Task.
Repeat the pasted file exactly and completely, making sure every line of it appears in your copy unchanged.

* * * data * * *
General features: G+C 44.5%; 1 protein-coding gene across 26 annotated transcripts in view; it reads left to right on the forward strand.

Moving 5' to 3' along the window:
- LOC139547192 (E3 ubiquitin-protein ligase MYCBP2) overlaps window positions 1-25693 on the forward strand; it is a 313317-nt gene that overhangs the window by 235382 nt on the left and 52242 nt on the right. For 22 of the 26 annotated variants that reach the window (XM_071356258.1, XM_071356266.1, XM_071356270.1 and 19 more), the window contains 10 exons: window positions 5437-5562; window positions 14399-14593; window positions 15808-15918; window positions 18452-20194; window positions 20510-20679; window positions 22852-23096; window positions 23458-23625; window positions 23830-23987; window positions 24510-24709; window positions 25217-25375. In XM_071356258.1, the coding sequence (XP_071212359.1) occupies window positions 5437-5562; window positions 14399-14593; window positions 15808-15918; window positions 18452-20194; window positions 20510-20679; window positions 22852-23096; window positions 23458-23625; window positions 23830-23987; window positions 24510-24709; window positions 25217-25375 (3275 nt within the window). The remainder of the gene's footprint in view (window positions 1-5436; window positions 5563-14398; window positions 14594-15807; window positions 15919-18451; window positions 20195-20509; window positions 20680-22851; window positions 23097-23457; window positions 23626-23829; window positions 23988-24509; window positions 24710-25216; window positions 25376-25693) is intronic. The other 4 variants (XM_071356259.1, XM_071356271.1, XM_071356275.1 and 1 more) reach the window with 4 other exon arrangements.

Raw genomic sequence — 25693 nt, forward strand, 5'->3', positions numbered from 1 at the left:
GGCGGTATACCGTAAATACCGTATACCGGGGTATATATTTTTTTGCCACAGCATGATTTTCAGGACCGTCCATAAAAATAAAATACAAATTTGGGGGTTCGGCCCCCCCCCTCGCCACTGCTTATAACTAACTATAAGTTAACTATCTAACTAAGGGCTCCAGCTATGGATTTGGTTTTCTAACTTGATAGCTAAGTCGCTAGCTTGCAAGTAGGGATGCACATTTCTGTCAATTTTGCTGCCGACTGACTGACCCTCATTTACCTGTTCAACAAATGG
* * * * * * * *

General features: G+C 44.5%; 1 protein-coding gene across 26 annotated transcripts in view; it reads left to right on the forward strand.

Moving 5' to 3' along the window:
- LOC139547192 (E3 ubiquitin-protein ligase MYCBP2) overlaps window positions 1-25693 on the forward strand; it is a 313317-nt gene that overhangs the window by 235382 nt on the left and 52242 nt on the right. For 22 of the 26 annotated variants that reach the window (XM_071356258.1, XM_071356266.1, XM_071356270.1 and 19 more), the window contains 10 exons: window positions 5437-5562; window positions 14399-14593; window positions 15808-15918; window positions 18452-20194; window positions 20510-20679; window positions 22852-23096; window positions 23458-23625; window positions 23830-23987; window positions 24510-24709; window positions 25217-25375. In XM_071356258.1, the coding sequence (XP_071212359.1) occupies window positions 5437-5562; window positions 14399-14593; window positions 15808-15918; window positions 18452-20194; window positions 20510-20679; window positions 22852-23096; window positions 23458-23625; window positions 23830-23987; window positions 24510-24709; window positions 25217-25375 (3275 nt within the window). The remainder of the gene's footprint in view (window positions 1-5436; window positions 5563-14398; window positions 14594-15807; window positions 15919-18451; window positions 20195-20509; window positions 20680-22851; window positions 23097-23457; window positions 23626-23829; window positions 23988-24509; window positions 24710-25216; window positions 25376-25693) is intronic. The other 4 variants (XM_071356259.1, XM_071356271.1, XM_071356275.1 and 1 more) reach the window with 4 other exon arrangements.

Raw genomic sequence — 25693 nt, forward strand, 5'->3', positions numbered from 1 at the left:
GGCGGTATACCGTAAATACCGTATACCGGGGTATATATTTTTTTGCCACAGCATGATTTTCAGGACCGTCCATAAAAATAAAATACAAATTTGGGGGTTCGGCCCCCCCCCTCGCCACTGCTTATAACTAACTATAAGTTAACTATCTAACTAAGGGCTCCAGCTATGGATTTGGTTTTCTAACTTGATAGCTAAGTCGCTAGCTTGCAAGTAGGGATGCACATTTCTGTCAATTTTGCTGCCGACTGACTGACCCTCATTTACCTGTTCAACAAATGG